tampabay.com

Impact on schools worries senators

A cap on property assessment increases could cost billions. Deadline for a deal is Tuesday.

By ALEX LEARY, Times Staff Writer
Published October 27, 2007


TALLAHASSEE - This is the situation on the Legislature's effort to craft a plan to cut property taxes:

The deadline to put a property tax package on the January ballot is Tuesday. The House and Senate, which have different proposals, won't return until Monday. And as of right now, there is no deal.

That could change over the weekend, when the Senate may revise its proposal. Or it may not.

On Friday, Senate President Ken Pruitt, R-Port St. Lucie, sent a letter telling senators to return for a 9 a.m. session Monday, adding that the staff had been working feverishly to analyze the fiscal impacts of the House proposal.

"Based on the progress they have made, it is my opinion that we will have the necessary information to proceed."

House Speaker Marco Rubio, R-Miami, responded in turn, calling his chamber back for 11 a.m. Monday.

The fiscal impact that most concerns the Senate comes from a House plan to give owners of nonhomestead property (businesses, owners of second homes) a 5 percent cap on annual assessment increases. The House believes this provision levels the playing field for taxpayers who have shouldered a disproportionate tax burden.

But the Senate worries about the impact on education funding. It released an analysis Friday showing that over a decade, the 5 percent cap would cost education more than $6-billion.

While the Senate seemed to initially dismiss the cap outright, the staff spent hours over the past two days analyzing its impact, suggesting the idea was in play.

Possible compromises with the House include increasing the annual assessment limit to 7 percent and/or excluding schools.

"I can tell you Senate Democrats will not be voting for a 5 percent cap in its current form," said Sen. Steve Geller, D-Cooper City. But Geller did not rule out some other version of a cap.

The 5 percent cap constitutes the biggest, but not only, difference between the House and Senate.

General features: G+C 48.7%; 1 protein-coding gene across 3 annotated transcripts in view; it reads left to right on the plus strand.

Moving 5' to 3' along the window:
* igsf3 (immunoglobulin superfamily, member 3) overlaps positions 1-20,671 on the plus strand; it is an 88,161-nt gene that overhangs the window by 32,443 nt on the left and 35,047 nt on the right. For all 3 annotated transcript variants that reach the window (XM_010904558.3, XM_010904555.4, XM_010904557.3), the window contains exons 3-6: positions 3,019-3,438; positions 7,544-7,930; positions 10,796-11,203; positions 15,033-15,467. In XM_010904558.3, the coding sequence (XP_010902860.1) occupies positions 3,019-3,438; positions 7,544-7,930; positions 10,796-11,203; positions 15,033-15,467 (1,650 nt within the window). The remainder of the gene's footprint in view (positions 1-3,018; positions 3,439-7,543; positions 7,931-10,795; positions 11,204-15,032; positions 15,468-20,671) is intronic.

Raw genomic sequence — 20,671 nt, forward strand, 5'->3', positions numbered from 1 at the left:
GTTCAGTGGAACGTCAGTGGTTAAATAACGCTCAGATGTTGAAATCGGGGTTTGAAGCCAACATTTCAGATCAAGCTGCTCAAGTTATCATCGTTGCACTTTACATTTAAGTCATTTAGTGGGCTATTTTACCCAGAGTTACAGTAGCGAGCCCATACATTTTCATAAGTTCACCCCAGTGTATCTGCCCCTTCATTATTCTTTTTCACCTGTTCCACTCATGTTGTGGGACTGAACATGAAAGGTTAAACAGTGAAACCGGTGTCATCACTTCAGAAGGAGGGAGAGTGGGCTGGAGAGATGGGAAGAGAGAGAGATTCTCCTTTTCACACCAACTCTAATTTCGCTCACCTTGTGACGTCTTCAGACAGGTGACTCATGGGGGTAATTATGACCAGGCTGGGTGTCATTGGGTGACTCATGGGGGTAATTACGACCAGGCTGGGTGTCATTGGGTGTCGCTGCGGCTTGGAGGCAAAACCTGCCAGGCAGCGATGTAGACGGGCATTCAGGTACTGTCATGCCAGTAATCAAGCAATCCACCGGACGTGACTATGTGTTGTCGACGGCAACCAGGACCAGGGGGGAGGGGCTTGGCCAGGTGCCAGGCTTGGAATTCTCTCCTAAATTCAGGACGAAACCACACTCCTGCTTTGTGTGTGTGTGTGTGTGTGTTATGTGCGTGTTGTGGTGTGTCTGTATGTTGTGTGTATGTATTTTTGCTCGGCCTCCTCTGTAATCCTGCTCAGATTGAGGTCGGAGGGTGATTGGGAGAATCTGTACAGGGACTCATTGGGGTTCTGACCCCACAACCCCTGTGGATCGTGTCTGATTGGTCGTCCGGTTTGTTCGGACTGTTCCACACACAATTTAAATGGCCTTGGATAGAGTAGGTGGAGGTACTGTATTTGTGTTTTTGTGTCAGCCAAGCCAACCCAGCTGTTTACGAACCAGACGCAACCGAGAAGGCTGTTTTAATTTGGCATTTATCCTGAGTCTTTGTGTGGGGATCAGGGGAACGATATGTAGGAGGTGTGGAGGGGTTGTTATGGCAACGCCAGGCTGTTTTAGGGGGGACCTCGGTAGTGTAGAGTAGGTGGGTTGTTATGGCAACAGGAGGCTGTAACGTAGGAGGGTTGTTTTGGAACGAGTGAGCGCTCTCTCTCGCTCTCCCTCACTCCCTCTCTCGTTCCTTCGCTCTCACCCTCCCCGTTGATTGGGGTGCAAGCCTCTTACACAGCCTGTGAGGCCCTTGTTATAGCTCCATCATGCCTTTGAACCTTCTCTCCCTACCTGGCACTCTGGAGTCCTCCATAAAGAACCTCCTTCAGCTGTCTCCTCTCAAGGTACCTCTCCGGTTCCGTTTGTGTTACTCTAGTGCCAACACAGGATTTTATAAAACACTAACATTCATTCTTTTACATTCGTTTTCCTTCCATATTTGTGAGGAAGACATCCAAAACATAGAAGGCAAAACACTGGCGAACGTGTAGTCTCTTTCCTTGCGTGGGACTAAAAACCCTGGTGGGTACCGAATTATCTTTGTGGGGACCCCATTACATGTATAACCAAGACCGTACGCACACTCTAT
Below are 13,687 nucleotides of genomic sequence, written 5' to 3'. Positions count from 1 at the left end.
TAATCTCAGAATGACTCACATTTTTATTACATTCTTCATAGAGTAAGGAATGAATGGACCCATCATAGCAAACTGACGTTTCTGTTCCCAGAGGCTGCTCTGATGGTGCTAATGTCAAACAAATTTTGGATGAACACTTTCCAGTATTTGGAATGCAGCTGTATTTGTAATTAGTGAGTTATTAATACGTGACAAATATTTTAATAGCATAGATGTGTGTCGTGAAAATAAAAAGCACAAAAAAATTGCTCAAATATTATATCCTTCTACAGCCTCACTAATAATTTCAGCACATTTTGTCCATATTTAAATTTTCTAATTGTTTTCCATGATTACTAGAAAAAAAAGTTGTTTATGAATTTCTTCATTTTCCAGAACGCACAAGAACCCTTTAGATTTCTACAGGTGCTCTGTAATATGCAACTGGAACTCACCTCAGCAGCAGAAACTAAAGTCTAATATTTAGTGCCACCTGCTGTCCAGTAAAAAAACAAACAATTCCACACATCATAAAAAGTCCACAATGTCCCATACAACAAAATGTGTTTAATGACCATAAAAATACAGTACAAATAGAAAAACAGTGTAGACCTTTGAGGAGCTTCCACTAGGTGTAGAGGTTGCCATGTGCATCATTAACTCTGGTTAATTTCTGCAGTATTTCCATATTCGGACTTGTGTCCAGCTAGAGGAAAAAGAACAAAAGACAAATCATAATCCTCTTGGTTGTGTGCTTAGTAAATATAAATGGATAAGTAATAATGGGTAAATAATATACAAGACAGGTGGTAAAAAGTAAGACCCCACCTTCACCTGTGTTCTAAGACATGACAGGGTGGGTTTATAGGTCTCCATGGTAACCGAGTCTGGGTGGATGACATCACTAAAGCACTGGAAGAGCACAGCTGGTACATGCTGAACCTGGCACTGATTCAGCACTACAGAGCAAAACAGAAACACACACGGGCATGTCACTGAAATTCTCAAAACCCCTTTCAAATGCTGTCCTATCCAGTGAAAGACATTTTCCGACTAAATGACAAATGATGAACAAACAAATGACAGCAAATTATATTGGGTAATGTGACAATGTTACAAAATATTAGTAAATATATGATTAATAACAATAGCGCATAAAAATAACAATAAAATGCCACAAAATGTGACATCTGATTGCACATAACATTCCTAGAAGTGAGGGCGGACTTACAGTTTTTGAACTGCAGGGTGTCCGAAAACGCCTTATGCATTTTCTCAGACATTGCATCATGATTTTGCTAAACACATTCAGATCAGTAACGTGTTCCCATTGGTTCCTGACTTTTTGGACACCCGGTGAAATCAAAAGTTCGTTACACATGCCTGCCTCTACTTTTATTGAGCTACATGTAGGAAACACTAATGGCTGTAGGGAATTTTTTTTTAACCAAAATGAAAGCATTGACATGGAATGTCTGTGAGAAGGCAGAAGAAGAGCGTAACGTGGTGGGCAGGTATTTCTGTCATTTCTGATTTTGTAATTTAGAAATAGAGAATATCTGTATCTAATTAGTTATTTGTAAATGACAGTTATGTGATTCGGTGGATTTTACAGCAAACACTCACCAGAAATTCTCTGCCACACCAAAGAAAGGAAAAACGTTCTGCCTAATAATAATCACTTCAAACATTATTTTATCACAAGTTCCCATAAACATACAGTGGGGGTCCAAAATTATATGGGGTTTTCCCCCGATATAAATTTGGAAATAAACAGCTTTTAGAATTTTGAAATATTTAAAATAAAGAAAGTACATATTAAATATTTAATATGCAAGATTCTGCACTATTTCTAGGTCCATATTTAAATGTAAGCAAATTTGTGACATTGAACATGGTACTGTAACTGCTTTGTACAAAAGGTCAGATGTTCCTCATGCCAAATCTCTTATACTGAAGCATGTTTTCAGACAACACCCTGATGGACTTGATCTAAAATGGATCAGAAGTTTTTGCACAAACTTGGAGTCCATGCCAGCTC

The Senate would double the $25,000 homestead exemption - a move that enjoys overwhelming public support, according to a statewide poll.

The Senate would also give a break to first-time home buyers and allow people to carry accrued Save Our Homes benefits when they move. Those components are backed by Gov. Charlie Crist.

The House trades the break for new homeowners and the extra $25,000 exemption for a break equal to 40 percent of the median value in a county. The House also provides Save Our Homes portability.

The total tax savings over four years for the House plan is a bit over $11-billion. For the Senate, the figure is just under $10-billion.

Thirty votes are needed in the Senate to pass a constitutional amendment for the January ballot, and there are only 26 Republicans. So Democrats will play a key role.

The top House tax negotiator, Rep. Dean Cannon, R-Winter Park, said variations on the House cap plan are worth considering but reaffirmed his chamber's insistence on a cap.

"While nothing is absolute, that is something that is very important to our members," he said. "It would be fair to say that I am as optimistic as ever."

On the homestead exemption, senators know that the idea of a doubled homestead exemption is popular and may be unwilling to go along with the House's exemption based on median home values. They worry about the effect on poor cities and whether it is too complicated, dashing hopes for passage in January.

"We need to ensure that the product put on the ballot can be clearly explained, can withstand legal challenge and that each idea can stand or fall on its own," Sen. Paula Dockery, R-Lakeland, wrote in a letter Friday to the presiding officers and Crist.

Dockery argued Friday the 25 percent assessment break for first-time home buyers must be included to offset constitutional issues with Save Our Homes portability.

With time running out, there is no room for glitches. And failure to pass a deal could lead to great political fallout.

"If we don't accomplish something now," said Sen. Mike Fasano, R-New Port Richey, "many of us won't be returning in 2008, regardless of political affiliation."